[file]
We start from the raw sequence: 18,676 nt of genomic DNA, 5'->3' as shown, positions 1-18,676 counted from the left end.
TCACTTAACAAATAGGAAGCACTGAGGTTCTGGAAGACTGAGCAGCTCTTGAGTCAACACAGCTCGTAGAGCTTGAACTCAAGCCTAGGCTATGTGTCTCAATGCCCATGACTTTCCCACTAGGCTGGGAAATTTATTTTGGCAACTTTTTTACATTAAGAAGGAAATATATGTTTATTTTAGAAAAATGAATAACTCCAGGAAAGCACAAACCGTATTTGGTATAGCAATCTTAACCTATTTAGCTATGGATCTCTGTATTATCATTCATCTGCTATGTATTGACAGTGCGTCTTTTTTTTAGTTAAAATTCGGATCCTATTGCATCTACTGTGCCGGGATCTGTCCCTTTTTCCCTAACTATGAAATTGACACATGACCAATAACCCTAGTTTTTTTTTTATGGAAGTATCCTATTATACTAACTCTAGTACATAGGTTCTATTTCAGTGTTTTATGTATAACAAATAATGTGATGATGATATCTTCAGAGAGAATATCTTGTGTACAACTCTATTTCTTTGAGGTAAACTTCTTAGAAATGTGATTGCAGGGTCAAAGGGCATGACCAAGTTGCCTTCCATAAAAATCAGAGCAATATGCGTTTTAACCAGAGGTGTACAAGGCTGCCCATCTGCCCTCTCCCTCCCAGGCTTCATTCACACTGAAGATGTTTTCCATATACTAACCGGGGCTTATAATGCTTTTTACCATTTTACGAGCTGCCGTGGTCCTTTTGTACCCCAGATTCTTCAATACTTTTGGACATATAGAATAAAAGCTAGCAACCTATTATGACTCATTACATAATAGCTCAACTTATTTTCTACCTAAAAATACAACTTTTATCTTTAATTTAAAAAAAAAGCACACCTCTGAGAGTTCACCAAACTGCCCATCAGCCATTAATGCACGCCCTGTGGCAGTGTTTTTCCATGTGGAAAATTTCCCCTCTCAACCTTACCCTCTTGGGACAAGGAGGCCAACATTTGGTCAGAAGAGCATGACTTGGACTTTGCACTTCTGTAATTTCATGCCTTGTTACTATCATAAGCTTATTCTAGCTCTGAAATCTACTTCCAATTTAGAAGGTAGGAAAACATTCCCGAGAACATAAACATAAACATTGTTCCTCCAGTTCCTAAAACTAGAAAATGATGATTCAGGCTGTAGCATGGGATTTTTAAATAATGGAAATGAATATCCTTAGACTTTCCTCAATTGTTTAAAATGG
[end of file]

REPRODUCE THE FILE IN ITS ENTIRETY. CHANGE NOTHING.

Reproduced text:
We start from the raw sequence: 18,676 nt of genomic DNA, 5'->3' as shown, positions 1-18,676 counted from the left end.
TCACTTAACAAATAGGAAGCACTGAGGTTCTGGAAGACTGAGCAGCTCTTGAGTCAACACAGCTCGTAGAGCTTGAACTCAAGCCTAGGCTATGTGTCTCAATGCCCATGACTTTCCCACTAGGCTGGGAAATTTATTTTGGCAACTTTTTTACATTAAGAAGGAAATATATGTTTATTTTAGAAAAATGAATAACTCCAGGAAAGCACAAACCGTATTTGGTATAGCAATCTTAACCTATTTAGCTATGGATCTCTGTATTATCATTCATCTGCTATGTATTGACAGTGCGTCTTTTTTTTAGTTAAAATTCGGATCCTATTGCATCTACTGTGCCGGGATCTGTCCCTTTTTCCCTAACTATGAAATTGACACATGACCAATAACCCTAGTTTTTTTTTTATGGAAGTATCCTATTATACTAACTCTAGTACATAGGTTCTATTTCAGTGTTTTATGTATAACAAATAATGTGATGATGATATCTTCAGAGAGAATATCTTGTGTACAACTCTATTTCTTTGAGGTAAACTTCTTAGAAATGTGATTGCAGGGTCAAAGGGCATGACCAAGTTGCCTTCCATAAAAATCAGAGCAATATGCGTTTTAACCAGAGGTGTACAAGGCTGCCCATCTGCCCTCTCCCTCCCAGGCTTCATTCACACTGAAGATGTTTTCCATATACTAACCGGGGCTTATAATGCTTTTTACCATTTTACGAGCTGCCGTGGTCCTTTTGTACCCCAGATTCTTCAATACTTTTGGACATATAGAATAAAAGCTAGCAACCTATTATGACTCATTACATAATAGCTCAACTTATTTTCTACCTAAAAATACAACTTTTATCTTTAATTTAAAAAAAAAGCACACCTCTGAGAGTTCACCAAACTGCCCATCAGCCATTAATGCACGCCCTGTGGCAGTGTTTTTCCATGTGGAAAATTTCCCCTCTCAACCTTACCCTCTTGGGACAAGGAGGCCAACATTTGGTCAGAAGAGCATGACTTGGACTTTGCACTTCTGTAATTTCATGCCTTGTTACTATCATAAGCTTATTCTAGCTCTGAAATCTACTTCCAATTTAGAAGGTAGGAAAACATTCCCGAGAACATAAACATAAACATTGTTCCTCCAGTTCCTAAAACTAGAAAATGATGATTCAGGCTGTAGCATGGGATTTTTAAATAATGGAAATGAATATCCTTAGACTTTCCTCAATTGTTTAAAATGG